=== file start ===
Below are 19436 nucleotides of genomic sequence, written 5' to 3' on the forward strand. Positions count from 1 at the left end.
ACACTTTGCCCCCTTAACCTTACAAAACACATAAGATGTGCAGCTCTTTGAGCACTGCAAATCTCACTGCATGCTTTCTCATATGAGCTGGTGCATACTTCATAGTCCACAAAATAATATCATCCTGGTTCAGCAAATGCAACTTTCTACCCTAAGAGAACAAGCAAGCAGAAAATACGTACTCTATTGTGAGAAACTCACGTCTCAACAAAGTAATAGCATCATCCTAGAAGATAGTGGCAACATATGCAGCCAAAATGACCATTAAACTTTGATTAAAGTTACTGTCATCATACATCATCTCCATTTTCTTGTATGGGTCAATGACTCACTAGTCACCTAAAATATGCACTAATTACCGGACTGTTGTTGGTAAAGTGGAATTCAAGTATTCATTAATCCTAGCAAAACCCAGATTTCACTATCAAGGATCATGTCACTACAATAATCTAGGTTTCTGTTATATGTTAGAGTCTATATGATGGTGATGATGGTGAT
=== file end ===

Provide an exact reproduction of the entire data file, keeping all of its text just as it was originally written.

Below are 19436 nucleotides of genomic sequence, written 5' to 3' on the forward strand. Positions count from 1 at the left end.
ACACTTTGCCCCCTTAACCTTACAAAACACATAAGATGTGCAGCTCTTTGAGCACTGCAAATCTCACTGCATGCTTTCTCATATGAGCTGGTGCATACTTCATAGTCCACAAAATAATATCATCCTGGTTCAGCAAATGCAACTTTCTACCCTAAGAGAACAAGCAAGCAGAAAATACGTACTCTATTGTGAGAAACTCACGTCTCAACAAAGTAATAGCATCATCCTAGAAGATAGTGGCAACATATGCAGCCAAAATGACCATTAAACTTTGATTAAAGTTACTGTCATCATACATCATCTCCATTTTCTTGTATGGGTCAATGACTCACTAGTCACCTAAAATATGCACTAATTACCGGACTGTTGTTGGTAAAGTGGAATTCAAGTATTCATTAATCCTAGCAAAACCCAGATTTCACTATCAAGGATCATGTCACTACAATAATCTAGGTTTCTGTTATATGTTAGAGTCTATATGATGGTGATGATGGTGAT